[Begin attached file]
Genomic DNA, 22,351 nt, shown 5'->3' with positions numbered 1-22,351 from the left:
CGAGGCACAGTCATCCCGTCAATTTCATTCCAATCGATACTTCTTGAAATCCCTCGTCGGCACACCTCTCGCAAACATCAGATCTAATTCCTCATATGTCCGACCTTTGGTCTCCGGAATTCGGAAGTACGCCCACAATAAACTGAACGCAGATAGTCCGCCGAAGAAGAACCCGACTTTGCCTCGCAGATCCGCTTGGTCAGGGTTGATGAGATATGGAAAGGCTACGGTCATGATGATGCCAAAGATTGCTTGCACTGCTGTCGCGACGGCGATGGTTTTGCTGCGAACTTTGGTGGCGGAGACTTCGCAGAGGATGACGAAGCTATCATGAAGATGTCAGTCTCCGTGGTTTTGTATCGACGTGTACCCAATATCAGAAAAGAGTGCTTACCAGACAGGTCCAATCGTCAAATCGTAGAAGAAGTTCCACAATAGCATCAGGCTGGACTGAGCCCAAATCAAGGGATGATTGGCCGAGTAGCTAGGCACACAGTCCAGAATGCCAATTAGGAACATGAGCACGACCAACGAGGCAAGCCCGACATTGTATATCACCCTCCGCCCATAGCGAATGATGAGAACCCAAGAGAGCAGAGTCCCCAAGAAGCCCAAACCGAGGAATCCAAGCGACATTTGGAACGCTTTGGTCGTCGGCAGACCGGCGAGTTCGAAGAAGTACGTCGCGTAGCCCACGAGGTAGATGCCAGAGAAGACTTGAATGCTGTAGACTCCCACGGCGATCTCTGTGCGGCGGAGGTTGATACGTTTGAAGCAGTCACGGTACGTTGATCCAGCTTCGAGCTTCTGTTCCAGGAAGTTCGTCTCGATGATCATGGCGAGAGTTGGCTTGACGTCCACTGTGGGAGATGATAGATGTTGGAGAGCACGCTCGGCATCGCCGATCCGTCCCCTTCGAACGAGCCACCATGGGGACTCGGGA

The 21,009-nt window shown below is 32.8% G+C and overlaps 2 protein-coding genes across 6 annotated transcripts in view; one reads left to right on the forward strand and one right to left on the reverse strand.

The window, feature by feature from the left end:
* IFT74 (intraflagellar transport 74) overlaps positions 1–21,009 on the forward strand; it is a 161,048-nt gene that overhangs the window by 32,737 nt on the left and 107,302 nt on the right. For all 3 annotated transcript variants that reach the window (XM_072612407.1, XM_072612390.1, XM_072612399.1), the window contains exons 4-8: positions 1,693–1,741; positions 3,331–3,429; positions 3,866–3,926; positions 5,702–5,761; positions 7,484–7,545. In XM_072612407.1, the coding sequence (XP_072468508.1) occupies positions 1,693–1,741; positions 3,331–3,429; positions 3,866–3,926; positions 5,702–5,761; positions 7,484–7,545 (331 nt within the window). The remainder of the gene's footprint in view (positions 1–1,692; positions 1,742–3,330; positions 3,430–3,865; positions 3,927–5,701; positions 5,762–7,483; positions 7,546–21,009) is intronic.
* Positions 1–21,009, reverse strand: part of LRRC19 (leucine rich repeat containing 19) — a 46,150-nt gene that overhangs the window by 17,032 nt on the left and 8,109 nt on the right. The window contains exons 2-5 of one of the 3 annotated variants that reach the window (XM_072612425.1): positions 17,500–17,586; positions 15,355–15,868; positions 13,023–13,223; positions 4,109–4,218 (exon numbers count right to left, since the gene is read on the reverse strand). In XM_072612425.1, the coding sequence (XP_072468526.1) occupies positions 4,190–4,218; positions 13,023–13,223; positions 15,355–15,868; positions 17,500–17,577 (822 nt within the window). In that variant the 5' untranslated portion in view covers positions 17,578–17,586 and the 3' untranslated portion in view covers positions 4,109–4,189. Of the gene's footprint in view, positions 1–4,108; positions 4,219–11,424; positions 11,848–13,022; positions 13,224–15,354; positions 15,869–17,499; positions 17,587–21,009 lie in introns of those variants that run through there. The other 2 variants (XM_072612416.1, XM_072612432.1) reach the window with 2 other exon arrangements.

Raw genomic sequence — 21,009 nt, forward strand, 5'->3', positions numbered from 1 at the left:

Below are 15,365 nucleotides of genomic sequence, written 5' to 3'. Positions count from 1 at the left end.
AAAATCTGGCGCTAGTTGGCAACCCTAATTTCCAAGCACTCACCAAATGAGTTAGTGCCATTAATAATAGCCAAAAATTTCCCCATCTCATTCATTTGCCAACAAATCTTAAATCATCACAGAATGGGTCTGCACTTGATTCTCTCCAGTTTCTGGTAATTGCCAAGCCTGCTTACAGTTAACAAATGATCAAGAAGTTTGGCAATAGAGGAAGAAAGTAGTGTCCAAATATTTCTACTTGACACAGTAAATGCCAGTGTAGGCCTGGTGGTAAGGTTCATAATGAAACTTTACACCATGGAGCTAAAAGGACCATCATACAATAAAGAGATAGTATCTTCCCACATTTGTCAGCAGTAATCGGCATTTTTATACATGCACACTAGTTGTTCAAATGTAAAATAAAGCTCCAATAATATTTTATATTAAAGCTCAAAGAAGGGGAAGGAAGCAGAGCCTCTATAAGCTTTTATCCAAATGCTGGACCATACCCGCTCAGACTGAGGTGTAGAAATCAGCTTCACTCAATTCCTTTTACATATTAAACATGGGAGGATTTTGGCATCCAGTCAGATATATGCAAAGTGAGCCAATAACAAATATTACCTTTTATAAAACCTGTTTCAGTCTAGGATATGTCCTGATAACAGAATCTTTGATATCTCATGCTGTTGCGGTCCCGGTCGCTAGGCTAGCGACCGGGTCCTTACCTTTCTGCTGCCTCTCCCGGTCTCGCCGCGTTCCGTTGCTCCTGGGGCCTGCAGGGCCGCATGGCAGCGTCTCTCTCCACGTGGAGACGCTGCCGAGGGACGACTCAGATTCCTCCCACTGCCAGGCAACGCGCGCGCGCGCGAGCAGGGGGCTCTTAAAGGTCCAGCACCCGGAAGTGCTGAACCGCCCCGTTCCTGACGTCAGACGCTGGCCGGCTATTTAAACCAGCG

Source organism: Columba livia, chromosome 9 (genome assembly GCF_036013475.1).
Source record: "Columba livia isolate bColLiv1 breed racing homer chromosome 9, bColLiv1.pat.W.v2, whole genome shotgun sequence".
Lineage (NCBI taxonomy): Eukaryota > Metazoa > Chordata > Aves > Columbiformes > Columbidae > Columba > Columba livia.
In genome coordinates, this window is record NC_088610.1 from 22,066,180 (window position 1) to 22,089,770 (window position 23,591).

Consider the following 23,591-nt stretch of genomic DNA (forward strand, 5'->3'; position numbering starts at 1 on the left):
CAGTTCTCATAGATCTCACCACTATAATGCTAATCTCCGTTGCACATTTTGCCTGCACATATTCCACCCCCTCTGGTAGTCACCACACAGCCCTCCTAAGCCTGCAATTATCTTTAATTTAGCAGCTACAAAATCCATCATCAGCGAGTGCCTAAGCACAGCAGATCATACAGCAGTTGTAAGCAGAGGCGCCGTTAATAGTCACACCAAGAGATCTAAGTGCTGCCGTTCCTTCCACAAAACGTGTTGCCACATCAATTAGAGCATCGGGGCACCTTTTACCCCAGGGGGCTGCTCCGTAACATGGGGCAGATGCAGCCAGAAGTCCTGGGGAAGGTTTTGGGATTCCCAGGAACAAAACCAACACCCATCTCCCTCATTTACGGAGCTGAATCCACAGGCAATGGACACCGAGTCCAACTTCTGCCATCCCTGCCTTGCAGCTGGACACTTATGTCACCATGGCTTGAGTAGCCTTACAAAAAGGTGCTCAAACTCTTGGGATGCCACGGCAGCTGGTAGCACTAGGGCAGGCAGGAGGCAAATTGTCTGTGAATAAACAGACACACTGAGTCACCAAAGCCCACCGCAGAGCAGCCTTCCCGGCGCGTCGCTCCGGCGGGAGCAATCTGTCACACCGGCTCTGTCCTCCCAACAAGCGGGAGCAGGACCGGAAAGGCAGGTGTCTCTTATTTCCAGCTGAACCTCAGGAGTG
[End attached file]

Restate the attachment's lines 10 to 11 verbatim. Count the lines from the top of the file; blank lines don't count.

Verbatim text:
Source organism: Columba livia, chromosome 9 (genome assembly GCF_036013475.1).
Source record: "Columba livia isolate bColLiv1 breed racing homer chromosome 9, bColLiv1.pat.W.v2, whole genome shotgun sequence".